News Release

The Mitchell Report: Absolving the Owners?


“Jock Culture” correspondent for, Lipsyte is author of several books on sports; most recently Yellow Flag, a novel about stock car racing. He said today: “By investigating itself, Major League Baseball headed off a larger and tougher investigation that the government would have done — and would have been happy to do to divert attention from itself. Of course, we don’t have hard-hitting in-depth investigations of the U.S. government. Who would do them? God?

“Baseball is being incredibly smart and cynical here. The genie is out of the bottle and players are now on to much more sophisticated drugs that can’t be easily tested like hGh. The danger here is that teenagers — who are particularly vulnerable in their development — will get into steroids. Everyone will likely come down on the players union now, but for better or worse, they’ve just been doing their job — protecting their members — it’s like Teamsters with jockstraps.” Lipsyte wrote the recent piece “We Know What You Did Last Summer: Four Sports Scandals That Saved the Bush Presidency and a Fifth That Should End It Now.”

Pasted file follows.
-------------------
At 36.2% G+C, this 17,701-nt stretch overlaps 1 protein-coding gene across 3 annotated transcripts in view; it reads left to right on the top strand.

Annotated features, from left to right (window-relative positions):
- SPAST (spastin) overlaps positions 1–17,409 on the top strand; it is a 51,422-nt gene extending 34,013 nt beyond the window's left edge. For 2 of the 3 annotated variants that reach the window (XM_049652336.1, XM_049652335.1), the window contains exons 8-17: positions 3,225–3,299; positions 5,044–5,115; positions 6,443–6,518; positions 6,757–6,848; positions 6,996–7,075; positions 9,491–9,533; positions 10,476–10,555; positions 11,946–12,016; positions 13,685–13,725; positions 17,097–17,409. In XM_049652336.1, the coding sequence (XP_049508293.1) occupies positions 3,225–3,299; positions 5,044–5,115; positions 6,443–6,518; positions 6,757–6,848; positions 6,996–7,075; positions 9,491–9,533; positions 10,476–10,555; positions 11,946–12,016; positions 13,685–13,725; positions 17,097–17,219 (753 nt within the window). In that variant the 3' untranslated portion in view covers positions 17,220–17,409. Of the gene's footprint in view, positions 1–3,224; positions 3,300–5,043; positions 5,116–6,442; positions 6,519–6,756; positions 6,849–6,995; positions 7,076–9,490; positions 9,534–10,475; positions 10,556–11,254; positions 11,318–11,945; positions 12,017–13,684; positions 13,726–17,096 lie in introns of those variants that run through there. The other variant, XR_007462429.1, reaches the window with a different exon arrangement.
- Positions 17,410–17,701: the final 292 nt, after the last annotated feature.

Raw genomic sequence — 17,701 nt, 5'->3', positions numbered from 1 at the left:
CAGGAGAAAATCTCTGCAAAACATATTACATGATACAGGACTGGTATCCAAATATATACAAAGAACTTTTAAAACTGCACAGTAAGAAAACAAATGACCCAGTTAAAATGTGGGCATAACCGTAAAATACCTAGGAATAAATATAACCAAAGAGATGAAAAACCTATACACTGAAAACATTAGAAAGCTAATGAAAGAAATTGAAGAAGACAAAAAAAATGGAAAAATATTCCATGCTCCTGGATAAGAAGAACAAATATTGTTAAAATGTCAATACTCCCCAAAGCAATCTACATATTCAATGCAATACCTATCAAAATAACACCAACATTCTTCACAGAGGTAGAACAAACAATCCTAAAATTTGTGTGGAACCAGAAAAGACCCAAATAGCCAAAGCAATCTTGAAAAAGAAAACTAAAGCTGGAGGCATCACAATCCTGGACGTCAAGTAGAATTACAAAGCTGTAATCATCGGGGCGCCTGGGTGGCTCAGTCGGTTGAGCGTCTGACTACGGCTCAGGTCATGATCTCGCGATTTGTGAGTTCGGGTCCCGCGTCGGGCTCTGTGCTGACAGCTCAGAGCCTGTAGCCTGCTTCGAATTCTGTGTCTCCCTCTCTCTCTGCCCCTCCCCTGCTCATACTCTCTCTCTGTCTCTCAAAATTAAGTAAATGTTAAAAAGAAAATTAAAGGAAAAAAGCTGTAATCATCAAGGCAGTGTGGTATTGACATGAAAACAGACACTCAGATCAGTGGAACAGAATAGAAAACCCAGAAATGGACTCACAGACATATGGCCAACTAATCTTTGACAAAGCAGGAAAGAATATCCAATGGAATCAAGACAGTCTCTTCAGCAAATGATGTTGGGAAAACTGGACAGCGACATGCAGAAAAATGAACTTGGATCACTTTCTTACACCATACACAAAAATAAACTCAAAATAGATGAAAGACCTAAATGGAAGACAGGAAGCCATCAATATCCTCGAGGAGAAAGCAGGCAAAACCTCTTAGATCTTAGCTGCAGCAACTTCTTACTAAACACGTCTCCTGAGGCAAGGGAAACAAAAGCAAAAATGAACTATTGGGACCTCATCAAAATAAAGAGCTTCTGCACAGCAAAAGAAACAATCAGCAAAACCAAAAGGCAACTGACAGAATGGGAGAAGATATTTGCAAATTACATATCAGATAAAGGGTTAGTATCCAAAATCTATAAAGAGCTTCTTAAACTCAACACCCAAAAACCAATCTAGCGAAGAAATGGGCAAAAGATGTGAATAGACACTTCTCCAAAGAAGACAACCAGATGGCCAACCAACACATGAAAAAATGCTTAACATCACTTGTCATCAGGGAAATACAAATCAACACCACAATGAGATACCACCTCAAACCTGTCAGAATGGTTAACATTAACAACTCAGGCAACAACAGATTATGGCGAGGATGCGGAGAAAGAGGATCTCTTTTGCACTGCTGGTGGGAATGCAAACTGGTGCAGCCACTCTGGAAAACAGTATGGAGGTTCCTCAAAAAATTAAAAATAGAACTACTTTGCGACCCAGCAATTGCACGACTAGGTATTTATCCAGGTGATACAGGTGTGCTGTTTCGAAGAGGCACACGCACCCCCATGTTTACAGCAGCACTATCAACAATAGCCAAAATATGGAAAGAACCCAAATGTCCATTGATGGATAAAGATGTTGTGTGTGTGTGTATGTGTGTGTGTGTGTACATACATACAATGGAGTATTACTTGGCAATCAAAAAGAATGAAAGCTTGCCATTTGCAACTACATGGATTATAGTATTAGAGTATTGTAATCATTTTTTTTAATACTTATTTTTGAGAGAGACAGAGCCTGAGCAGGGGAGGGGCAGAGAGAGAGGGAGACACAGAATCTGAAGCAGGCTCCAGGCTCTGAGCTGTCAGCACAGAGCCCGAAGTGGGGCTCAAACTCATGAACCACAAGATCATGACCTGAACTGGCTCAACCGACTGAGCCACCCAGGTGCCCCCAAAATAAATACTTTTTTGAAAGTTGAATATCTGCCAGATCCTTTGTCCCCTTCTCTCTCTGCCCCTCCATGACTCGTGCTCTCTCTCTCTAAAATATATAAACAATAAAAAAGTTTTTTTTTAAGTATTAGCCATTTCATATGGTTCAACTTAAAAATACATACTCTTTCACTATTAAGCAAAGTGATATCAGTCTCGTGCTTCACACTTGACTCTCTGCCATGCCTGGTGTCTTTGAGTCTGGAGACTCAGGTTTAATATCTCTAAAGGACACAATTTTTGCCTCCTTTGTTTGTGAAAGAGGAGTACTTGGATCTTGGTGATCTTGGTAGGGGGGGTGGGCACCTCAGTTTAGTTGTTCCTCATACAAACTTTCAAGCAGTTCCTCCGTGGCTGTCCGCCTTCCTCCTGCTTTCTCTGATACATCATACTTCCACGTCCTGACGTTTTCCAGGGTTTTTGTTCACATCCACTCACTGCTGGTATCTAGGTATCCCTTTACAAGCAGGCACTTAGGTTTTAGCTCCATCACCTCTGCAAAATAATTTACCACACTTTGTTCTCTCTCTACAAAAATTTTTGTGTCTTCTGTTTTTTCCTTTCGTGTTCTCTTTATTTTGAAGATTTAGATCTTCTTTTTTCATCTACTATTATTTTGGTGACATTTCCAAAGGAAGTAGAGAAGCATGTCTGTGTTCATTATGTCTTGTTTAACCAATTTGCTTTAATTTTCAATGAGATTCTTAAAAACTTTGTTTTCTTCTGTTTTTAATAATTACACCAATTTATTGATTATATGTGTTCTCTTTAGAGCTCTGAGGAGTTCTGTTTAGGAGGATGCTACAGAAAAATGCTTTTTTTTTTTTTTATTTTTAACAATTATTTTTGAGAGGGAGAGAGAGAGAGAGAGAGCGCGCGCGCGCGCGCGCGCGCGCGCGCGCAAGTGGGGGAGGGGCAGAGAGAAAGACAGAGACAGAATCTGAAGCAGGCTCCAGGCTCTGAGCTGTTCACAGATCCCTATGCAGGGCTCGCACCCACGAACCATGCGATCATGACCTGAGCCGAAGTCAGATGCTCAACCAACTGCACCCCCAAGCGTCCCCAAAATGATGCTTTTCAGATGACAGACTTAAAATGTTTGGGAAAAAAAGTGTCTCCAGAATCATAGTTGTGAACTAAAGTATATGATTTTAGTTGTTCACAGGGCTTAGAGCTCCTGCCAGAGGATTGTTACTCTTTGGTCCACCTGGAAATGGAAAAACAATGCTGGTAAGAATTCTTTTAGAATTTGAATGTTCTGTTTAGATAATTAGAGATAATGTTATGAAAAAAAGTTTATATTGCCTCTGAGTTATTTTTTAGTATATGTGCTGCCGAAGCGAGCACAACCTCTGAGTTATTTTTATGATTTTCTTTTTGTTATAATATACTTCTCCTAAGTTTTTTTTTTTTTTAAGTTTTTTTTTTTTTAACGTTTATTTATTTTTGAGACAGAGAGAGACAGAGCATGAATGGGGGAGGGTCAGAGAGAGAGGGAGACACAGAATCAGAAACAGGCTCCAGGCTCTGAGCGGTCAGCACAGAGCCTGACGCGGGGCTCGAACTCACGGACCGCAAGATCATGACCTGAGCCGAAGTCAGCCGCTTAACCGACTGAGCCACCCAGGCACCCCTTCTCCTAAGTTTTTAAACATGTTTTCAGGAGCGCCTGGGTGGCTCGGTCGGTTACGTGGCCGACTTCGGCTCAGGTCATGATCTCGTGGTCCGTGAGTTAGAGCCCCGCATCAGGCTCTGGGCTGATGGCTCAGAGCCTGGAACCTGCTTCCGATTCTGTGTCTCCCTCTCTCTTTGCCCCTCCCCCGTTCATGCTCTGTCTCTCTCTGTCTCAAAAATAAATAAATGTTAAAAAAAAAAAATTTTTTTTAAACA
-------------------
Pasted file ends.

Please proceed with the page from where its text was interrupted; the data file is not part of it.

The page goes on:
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Sportswriter Zirin’s latest book is Welcome to the Terrordome: The Pain, Politics and Promise of Sports. He just wrote the piece “The Mitchell Report: Absolving the Owners,” which states: “Ever had someone spit in your face and tell you it’s raining? That’s how it felt watching former Sen. George Mitchell’s press conference on steroid use in Major League Baseball. The former Senate Majority Leader unleashed his ‘investigative findings’ speaking with the somber, deliberate tones of an exhausted undertaker. Mitchell strained to convey scorn upon both baseball owners and the union for being ‘slow to act.’ Yet beneath the surface, his report is ugly sanctimonious fraud, meant to absolve those at the top and pin blame on a motley crew of retired players, trainers, and clubhouse attendants. This is truly the old saw of the magical fishing net that captures minnows but lets the whales swim free.”

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For more information, contact at the Institute for Public Accuracy:
Sam Husseini, (202) 347-0020; or David Zupan, (541) 484-9167.